But last night she was not her normal self – well, she was her normal “I now want to nurse” self. But I didn’t let her. I sat there thinking it through and thought it would be a slippery slope and she just needs to get through this phase. But then I wondered if I was denying her and wouldn’t she just give it up again easily enough so what’s the harm….but what if she didn’t? I didn’t want to return to nursing regularly. I am done with it. Oh the torment I put myself through over this. I kept cycle through what if, shouldn’t I just, and but then again. I got so frustrated and irritated.

And then I started in on what a terrible mother I am and why don’t I know what to do and how I am already screwing up my kid.

She cried – didn’t want to go to sleep, wanted to play. I had to enforce a bed time (8 PM is late enough kid!) so I had to let her cry. It wasn’t a terrible cry but it wasn’t fun. I remembered that setting rules and boundaries is just as important as making sure they get plenty of hugs, kisses and giggles. Eventually she just settled down and fell asleep and that was that. Let’s see how tonight goes.

This morning I was thinking about last night and I thought that if I could just learn to relax and not worry so much maybe I could have a lighter attitude and maybe that would make her less stressed/upset/unhappy (as I perceive her to be)? Maybe I need to adjust my “aura” to prevent such situations.

But then again, you can’t always get what you want and we all have to deal with it – whether we are 14 months or 36 years old. Still, I feel as though I have failed her. Good thing I go to therapy today!

June 19, 2012

The Top Down Approach

This morning I was able to get up before my daughter did.

I went downstairs and as I entered the kitchen my eyes were drawn to the muffin pan and cooling rack that still were still unwashed and cluttering up the counter.

It occurred to me that I should actually see this as a good thing, because even though, in my perfect world, they would have been washed by now, the fact that I have dirty muffin pans means I am “doing”.

If I didn’t make her homemade breads with flax meal, whole wheat flour and black strap molasses (to boast her iron intake), then I wouldn’t have pans to wash.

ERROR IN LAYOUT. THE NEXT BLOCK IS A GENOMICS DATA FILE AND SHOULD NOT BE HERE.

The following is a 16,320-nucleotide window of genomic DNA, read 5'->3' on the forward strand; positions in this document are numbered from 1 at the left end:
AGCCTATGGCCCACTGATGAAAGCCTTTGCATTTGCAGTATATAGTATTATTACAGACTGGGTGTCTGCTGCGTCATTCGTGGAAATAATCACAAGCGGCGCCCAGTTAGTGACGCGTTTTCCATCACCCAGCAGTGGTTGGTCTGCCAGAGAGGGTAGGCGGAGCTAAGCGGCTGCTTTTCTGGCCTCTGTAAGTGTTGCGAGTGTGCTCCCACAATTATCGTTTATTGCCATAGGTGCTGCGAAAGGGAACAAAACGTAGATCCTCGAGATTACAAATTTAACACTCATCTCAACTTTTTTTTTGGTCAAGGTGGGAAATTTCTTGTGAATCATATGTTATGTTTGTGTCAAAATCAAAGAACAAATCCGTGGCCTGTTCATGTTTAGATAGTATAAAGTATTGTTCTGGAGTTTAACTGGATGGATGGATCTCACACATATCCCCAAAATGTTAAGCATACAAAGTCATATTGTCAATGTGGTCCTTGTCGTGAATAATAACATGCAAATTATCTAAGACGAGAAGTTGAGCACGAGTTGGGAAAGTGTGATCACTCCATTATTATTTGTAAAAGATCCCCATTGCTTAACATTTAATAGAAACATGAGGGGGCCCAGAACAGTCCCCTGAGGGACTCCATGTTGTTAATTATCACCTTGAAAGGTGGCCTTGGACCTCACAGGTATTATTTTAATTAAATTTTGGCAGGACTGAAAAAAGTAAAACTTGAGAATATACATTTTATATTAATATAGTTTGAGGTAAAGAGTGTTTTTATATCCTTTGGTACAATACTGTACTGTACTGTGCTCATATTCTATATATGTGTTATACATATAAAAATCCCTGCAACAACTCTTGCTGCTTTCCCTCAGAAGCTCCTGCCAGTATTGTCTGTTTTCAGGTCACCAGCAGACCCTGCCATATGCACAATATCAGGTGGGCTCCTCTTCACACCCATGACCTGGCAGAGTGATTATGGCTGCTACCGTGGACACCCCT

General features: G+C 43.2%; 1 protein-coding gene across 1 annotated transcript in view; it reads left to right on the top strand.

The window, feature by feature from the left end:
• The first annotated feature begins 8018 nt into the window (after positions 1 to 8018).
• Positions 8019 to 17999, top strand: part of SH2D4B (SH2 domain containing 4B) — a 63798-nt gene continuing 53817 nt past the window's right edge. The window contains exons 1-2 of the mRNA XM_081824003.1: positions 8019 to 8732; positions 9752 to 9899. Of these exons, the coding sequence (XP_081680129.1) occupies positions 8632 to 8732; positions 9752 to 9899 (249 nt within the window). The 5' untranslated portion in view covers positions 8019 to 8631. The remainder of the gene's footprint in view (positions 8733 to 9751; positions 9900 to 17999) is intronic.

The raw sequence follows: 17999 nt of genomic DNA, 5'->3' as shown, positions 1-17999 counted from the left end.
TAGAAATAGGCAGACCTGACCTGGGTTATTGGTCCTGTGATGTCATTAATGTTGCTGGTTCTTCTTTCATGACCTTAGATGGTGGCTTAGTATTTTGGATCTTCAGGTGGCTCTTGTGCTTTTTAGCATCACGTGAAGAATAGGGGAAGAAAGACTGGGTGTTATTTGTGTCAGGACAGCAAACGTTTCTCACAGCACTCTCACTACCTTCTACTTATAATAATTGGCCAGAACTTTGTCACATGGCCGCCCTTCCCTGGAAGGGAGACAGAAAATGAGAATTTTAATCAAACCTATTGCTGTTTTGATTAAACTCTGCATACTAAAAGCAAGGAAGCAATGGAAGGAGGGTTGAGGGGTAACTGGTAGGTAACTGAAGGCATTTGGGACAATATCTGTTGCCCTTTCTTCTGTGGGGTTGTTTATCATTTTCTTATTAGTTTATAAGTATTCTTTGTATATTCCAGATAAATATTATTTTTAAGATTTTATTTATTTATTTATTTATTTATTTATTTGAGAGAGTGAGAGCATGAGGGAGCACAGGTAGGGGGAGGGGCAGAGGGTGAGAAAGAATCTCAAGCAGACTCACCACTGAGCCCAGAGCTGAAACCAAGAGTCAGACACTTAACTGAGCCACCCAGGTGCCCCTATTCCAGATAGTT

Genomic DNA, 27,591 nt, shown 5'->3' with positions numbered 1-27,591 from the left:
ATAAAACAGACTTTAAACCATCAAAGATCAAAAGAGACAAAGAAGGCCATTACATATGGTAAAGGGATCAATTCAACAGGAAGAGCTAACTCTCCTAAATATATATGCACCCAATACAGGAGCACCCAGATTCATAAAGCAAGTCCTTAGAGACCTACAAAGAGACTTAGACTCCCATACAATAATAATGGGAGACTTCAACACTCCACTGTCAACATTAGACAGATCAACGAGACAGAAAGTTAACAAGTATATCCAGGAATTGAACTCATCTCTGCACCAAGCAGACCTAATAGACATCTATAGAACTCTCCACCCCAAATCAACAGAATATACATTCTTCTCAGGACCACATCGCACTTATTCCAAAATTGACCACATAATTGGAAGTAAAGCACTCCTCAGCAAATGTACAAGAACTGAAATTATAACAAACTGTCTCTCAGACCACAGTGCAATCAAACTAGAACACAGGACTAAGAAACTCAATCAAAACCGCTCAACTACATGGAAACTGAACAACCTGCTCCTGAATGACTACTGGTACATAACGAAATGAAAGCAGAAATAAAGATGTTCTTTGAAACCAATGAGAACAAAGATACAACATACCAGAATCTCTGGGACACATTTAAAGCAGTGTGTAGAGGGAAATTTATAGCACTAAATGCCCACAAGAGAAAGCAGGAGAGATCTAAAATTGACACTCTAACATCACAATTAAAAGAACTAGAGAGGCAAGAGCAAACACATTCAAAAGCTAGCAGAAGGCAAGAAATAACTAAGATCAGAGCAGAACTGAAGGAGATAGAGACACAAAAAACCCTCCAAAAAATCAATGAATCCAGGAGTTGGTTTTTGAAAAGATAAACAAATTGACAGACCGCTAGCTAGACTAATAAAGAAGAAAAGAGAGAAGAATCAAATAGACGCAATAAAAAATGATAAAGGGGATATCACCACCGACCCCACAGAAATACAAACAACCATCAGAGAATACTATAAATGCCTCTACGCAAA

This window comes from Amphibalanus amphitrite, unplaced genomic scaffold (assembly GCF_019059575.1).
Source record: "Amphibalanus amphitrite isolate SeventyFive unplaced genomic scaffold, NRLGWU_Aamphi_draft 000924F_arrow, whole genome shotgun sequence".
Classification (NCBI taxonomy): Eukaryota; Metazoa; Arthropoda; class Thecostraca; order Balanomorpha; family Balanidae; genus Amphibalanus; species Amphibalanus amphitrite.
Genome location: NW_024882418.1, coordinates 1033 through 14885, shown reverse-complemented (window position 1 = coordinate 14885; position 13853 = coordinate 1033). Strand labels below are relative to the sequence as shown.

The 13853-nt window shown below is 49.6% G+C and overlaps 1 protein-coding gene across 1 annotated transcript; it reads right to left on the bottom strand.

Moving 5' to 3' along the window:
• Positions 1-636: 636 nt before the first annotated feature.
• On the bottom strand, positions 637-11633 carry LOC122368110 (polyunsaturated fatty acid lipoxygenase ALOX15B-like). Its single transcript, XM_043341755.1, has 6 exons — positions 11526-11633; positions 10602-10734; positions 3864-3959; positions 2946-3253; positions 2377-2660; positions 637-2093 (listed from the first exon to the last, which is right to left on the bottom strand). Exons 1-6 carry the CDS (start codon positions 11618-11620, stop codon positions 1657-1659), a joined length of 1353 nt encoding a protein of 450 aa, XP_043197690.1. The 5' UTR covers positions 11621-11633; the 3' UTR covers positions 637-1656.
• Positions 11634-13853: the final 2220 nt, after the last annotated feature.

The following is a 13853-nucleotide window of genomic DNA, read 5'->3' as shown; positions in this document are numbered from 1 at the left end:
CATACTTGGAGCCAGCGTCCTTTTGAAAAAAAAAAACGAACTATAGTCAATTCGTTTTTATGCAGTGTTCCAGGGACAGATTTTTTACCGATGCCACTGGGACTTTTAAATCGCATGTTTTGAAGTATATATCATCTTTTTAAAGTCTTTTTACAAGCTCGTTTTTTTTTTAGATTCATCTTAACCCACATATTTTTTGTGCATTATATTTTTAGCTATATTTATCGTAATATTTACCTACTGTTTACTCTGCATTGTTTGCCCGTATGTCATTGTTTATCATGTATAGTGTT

If I didn’t make min-quiche’s for her (so she gets egg and vege’s in the am and I may not have to scramble an egg every morning) then I  wouldn’t have pans to wash.

If I didn’t make her risotto with ground chicken thigh or turkey or chick peas and a variety of vege’s and brown, wild and arborio rice, then I  wouldn’t have pans to wash.

So instead of seeing my dirty dishes as a shortcoming and failure, I should see them as a victory and be proud that I am doing.

Mind your mind

Filed under: Irrelevant until it isn't, On Purpose, Then again...., Therapy — Tags: — me2self @ 12:56 pm

Mindfulness.

The answer to my problems.

In high school I found the book Wherever You Go, There You Are, by Jon Kabat-Zinn but I never finished it. I thought that if I got the end of book and hadn’t applied any of the lessons to my life then I would have failed (again). So I didn’t finish the book (and I started it like 5 times). But it all made sense to me.

 

My therapist has me learning mindfulness. The idea is to be able to look at a thought and decide that I don’t want to own it.

Initially I am to pay attention to all my senses during routine tasks, such as brushing my teeth. I have done this to the best of my ability for almost a week now. Unfortunately my mind starts to wander to things I need to do during the day and next thing I know I have finished with my shower (yes, I brush my teeth in the shower).

But it occurred to me the other morning that the concept is very simply, albeit hard to employ. Basically, if you are focusing on your surroundings and the information coming in to your senses, then you simply cannot expend any mental energy on self-bashing or judging. Feel the water running down your body as you smell the soap – no room for “I am so fat and disgusting”.

 

Enjoy the moment for what it is, and not for what you think is isn’t or should be or why it isn’t better.

My daughter is smiling and cuddling me. Feel her weight on your lap and her fingers around yours. Smell her and kiss her and hear her lovely voice.

Here I am and now is what matters.